def iprimes_upto(limit): # As this function contains a yield cmd, technically it’s a generator is_prime = [False] * 2 + [True] * (limit - 1) # set up the Boolean list for n in range(int(limit ** 0.5 + 1.5)): if is_prime[n]: for i in range(n * n, limit + 1, n): is_prime[i] = False for i in range(limit + 1): if is_prime[i]: yield i return prime_set = list(iprimes_upto(upper_limit)) # create the list of the primes
Remarkably, this was found to take almost exactly the same time as the Python sets approach, completing the count to 100 million in 33.7 seconds. Above 500 million, it was actually faster. But this implementation can still be improved in a number of ways.
1. First, by breaking up the find-and-filter structure into 2 stages and removing first the evens, then removing the rest later from a much-reduced data set.
Taking the central filter section of code:
for n in range(int(limit ** 0.5 + 1.5)): if is_prime[n]: for i in range(n * n, limit + 1, n): is_prime[i] = False
for i in range(4, limit + 1, 2): is_prime[i] = False for n in range(3, int(limit ** 0.5 + 1.5), 2): if is_prime[n]: for i in range(n * n, limit + 1, 2*n): is_prime[i] = False
Because the even numbers are now eliminated first, the second stage filter can now rip through the rest using double the step size.
Speed improvement: for primes up to 100 million, the time fell from 33.7s to 25.2s, around 25% faster.
2. Similarly, the same trick can be performed on the output generator stage, by splitting the yield statements of the generator section into 2 stages, to allow the second step to go twice as fast. Taking the yield statement:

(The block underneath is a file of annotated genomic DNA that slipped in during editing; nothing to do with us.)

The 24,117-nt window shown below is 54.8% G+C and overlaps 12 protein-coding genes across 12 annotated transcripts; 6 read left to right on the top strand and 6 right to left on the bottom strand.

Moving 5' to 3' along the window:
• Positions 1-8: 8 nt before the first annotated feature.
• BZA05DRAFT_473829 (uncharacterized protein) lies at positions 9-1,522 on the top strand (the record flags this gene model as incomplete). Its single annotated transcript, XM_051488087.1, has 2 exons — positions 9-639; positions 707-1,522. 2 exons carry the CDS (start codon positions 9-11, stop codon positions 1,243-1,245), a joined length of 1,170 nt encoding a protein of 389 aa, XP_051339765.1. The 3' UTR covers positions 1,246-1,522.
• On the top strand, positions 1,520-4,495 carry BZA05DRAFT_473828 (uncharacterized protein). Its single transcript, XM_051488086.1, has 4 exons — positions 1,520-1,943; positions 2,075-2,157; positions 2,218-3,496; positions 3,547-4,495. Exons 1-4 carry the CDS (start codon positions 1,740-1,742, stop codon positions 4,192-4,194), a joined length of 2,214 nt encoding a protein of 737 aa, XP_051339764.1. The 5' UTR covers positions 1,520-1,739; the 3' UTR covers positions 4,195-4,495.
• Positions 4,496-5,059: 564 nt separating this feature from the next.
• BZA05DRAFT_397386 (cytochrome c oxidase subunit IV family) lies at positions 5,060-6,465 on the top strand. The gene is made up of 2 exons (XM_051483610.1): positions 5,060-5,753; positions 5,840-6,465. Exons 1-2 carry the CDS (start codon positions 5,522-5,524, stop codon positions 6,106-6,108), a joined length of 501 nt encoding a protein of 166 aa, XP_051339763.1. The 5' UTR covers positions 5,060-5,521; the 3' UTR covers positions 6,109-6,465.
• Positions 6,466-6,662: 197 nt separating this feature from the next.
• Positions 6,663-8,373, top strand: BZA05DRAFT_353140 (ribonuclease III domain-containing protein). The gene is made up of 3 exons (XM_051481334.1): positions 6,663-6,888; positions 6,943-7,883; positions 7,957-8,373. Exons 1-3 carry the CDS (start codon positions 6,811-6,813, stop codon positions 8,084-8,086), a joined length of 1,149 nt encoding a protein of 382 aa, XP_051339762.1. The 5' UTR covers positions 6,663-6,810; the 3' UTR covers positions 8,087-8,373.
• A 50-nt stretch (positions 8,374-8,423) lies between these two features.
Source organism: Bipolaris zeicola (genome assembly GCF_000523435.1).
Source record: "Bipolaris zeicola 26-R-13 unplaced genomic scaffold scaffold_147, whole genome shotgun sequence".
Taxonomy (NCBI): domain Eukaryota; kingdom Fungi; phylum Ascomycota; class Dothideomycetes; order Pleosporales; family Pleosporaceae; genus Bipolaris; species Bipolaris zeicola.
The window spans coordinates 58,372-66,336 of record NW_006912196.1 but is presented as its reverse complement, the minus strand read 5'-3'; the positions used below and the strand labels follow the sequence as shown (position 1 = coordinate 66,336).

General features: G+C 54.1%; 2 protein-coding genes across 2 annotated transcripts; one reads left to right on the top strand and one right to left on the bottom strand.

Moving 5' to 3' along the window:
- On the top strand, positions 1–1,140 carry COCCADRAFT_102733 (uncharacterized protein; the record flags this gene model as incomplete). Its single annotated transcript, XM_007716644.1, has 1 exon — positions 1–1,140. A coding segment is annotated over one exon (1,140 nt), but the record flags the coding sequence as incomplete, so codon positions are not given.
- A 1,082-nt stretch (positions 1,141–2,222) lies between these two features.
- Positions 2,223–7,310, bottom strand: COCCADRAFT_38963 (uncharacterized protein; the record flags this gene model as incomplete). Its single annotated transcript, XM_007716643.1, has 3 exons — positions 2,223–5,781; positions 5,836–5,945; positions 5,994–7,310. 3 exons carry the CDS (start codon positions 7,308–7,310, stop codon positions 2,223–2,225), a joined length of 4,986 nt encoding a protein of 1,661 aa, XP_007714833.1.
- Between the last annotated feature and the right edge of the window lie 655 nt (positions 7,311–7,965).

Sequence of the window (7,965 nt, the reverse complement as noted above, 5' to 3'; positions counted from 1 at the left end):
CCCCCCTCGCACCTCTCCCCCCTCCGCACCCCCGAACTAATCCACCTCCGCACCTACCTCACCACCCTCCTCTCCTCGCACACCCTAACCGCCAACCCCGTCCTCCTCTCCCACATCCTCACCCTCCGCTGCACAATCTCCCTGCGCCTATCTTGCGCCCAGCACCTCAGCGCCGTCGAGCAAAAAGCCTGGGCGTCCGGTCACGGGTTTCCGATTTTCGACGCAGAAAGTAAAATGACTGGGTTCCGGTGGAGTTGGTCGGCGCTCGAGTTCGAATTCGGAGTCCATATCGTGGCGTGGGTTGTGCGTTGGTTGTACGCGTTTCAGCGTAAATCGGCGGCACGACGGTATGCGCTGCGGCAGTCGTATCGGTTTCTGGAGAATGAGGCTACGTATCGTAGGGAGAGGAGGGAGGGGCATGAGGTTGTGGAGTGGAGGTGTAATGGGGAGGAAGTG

for i in range(limit + 1): if is_prime[i]: yield i
It now becomes this:
for i in range(3): if is_prime[i]: yield i for i in range(3, limit + 1, 2): if is_prime[i]: yield i
This cuts down the time to find primes up to 100 million from 25.2s to 21.0s, making the code 16% faster.
3. By combining the initial Boolean mask creation with the first stage of the filter created in (1) above, we can also eliminate the even numbers before we start the filtering process. Taking the first two steps in the Boolean filter:
is_prime1 = [False] * 2 + [True] * (limit - 1) for i in range(4, limit + 1, 2): is_prime[i] = False
These two steps are now combined into one initial mask creation step which flags all the even numbers as not-prime:
is_prime = [False, False, True, True] + [False, True] * int((limit - 2)/2) is_prime = is_prime[:limit+1]
This further shaves about 16% off the algorithm up to 100 million, reducing it from 21.0s to 17.6s.
So by using simple programming methods, the execution time has been halved, from 33.7s to 17.6s. First, the primes were filtered in 2 stages instead of one, then the generator was made to run twice as fast by only checking the higher odd numbers, then a more complex initial mask was used, one that eliminated higher even numbers before the filtering even started.
There are quite a few other things that can be done to speed up Eratosthenes’ sieve in Python, but the goal here was to implement the algorithm more efficiently in standard Python without resorting to importing any modules, or to faster hardware.
In the next post, I’ll be exploring what else can be done in Python to improve the speed of Eratosthenes’ wonderfully simple algorithm, and what can be done to scale this method to get around a system’s memory limit, the goal being to find larger primes nearer Python’s sys.maxsize.
(1) Note that in Python 3, range is the same as arange in Python 2, and performs essentially as a generator. So there’s no need to import it from the Python Numpy package, as you do in Python 2.